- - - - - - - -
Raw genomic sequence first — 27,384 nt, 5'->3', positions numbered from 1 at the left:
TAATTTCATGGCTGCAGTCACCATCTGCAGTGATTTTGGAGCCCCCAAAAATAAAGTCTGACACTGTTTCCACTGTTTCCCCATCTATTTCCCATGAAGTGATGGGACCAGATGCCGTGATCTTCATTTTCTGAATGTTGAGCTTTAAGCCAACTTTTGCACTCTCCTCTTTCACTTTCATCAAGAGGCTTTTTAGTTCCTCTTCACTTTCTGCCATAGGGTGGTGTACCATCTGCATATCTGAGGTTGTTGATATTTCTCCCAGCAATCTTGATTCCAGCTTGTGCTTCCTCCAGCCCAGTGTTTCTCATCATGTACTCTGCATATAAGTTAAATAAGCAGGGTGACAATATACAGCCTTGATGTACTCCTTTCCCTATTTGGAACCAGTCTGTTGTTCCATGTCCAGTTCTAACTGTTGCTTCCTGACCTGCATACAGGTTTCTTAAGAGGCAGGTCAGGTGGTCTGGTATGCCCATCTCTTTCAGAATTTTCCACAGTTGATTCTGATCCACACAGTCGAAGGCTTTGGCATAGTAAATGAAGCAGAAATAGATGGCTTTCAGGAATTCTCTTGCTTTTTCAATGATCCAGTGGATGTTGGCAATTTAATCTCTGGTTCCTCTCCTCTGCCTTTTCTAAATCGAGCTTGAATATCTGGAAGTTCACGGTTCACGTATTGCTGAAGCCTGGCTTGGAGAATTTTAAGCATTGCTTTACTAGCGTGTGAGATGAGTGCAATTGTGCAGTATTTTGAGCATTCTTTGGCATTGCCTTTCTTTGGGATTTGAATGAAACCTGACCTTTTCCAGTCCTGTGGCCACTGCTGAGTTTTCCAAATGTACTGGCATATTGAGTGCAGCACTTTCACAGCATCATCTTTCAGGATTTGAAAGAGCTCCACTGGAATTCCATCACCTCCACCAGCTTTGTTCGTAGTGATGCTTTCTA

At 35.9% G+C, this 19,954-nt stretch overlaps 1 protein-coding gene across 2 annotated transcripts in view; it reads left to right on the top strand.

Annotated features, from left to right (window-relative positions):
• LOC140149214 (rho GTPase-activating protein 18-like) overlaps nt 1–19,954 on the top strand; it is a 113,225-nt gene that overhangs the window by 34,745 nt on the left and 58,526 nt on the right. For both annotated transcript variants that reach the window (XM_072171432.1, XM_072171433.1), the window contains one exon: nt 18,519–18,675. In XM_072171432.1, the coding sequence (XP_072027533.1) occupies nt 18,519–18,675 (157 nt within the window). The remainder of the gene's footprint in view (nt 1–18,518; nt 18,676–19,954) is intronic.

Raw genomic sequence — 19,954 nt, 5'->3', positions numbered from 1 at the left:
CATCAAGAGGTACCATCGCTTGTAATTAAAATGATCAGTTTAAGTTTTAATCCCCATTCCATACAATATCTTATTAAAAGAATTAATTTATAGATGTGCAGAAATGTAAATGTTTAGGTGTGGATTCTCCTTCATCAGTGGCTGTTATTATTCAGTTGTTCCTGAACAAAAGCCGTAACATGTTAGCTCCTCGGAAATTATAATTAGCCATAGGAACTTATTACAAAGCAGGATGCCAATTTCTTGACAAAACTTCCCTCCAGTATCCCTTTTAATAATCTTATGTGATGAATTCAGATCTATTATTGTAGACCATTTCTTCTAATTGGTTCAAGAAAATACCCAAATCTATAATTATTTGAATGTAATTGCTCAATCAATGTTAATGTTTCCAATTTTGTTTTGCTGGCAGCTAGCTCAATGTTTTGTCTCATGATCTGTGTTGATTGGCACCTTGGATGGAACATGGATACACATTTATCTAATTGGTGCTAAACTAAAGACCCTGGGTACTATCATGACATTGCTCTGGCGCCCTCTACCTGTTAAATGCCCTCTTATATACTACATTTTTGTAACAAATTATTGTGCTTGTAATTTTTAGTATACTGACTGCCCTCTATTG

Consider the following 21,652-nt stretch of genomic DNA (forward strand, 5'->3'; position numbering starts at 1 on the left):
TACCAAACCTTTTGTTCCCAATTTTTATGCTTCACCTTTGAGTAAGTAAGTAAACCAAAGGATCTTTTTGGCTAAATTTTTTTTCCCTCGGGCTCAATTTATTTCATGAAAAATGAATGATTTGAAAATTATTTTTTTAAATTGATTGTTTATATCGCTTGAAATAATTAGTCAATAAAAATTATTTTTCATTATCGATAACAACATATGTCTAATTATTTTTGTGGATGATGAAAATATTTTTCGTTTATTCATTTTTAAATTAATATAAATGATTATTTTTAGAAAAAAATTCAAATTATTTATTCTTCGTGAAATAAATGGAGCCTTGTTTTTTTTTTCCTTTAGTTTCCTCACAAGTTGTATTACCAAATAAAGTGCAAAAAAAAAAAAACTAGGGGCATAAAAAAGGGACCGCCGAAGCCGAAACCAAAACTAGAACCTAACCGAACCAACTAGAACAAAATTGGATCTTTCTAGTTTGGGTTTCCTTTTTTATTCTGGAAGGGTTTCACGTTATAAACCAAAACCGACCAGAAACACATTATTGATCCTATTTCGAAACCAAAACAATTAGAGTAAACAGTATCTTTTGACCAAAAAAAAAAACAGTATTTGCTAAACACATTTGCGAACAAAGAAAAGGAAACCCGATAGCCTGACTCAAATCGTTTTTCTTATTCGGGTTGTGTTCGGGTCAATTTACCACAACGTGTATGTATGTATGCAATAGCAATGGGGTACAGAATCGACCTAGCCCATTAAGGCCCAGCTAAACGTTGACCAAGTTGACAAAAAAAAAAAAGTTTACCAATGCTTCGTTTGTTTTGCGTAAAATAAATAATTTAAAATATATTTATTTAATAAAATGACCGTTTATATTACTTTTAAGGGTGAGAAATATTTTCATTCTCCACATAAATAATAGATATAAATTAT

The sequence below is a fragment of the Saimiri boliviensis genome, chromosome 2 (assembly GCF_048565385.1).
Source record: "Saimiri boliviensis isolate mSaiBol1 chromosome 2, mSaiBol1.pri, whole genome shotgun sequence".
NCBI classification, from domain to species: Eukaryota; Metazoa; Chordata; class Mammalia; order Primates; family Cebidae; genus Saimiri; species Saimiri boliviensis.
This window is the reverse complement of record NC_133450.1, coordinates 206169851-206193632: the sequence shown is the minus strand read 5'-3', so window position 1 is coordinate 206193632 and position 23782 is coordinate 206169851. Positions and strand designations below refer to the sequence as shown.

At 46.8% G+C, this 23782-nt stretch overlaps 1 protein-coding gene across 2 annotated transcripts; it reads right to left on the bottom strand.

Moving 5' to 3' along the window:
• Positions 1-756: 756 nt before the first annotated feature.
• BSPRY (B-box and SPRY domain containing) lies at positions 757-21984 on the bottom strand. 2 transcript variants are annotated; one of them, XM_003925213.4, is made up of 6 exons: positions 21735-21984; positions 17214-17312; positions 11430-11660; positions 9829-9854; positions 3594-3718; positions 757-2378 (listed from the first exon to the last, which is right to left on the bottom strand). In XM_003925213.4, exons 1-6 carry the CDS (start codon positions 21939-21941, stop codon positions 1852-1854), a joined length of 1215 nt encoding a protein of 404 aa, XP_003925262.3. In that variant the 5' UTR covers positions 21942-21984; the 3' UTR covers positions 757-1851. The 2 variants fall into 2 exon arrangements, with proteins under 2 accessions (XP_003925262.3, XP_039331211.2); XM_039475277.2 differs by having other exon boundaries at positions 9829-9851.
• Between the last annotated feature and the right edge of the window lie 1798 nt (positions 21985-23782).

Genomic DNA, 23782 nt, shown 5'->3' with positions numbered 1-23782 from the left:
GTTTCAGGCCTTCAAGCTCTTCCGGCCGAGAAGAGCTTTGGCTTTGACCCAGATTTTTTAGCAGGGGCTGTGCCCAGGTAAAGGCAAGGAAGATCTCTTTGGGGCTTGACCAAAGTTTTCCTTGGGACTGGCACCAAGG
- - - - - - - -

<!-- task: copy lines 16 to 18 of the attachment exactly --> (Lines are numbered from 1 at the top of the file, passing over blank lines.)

• Positions 1-756: 756 nt before the first annotated feature.
• BSPRY (B-box and SPRY domain containing) lies at positions 757-21984 on the bottom strand. 2 transcript variants are annotated; one of them, XM_003925213.4, is made up of 6 exons: positions 21735-21984; positions 17214-17312; positions 11430-11660; positions 9829-9854; positions 3594-3718; positions 757-2378 (listed from the first exon to the last, which is right to left on the bottom strand). In XM_003925213.4, exons 1-6 carry the CDS (start codon positions 21939-21941, stop codon positions 1852-1854), a joined length of 1215 nt encoding a protein of 404 aa, XP_003925262.3. In that variant the 5' UTR covers positions 21942-21984; the 3' UTR covers positions 757-1851. The 2 variants fall into 2 exon arrangements, with proteins under 2 accessions (XP_003925262.3, XP_039331211.2); XM_039475277.2 differs by having other exon boundaries at positions 9829-9851.
• Between the last annotated feature and the right edge of the window lie 1798 nt (positions 21985-23782).